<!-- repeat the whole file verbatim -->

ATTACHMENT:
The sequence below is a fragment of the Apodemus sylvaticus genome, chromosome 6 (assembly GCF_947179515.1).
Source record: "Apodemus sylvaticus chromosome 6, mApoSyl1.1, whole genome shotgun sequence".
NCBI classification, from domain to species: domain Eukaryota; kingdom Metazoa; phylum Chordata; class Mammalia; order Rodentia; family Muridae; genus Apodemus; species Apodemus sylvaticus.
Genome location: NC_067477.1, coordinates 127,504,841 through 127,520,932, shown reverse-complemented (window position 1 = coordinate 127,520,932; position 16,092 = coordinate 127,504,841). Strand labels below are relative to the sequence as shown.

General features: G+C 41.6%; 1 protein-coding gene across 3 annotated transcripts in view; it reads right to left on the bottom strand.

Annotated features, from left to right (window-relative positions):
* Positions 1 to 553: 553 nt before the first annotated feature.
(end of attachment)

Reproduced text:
The sequence below is a fragment of the Apodemus sylvaticus genome, chromosome 6 (assembly GCF_947179515.1).
Source record: "Apodemus sylvaticus chromosome 6, mApoSyl1.1, whole genome shotgun sequence".
NCBI classification, from domain to species: domain Eukaryota; kingdom Metazoa; phylum Chordata; class Mammalia; order Rodentia; family Muridae; genus Apodemus; species Apodemus sylvaticus.
Genome location: NC_067477.1, coordinates 127,504,841 through 127,520,932, shown reverse-complemented (window position 1 = coordinate 127,520,932; position 16,092 = coordinate 127,504,841). Strand labels below are relative to the sequence as shown.

General features: G+C 41.6%; 1 protein-coding gene across 3 annotated transcripts in view; it reads right to left on the bottom strand.

Annotated features, from left to right (window-relative positions):
* Positions 1 to 553: 553 nt before the first annotated feature.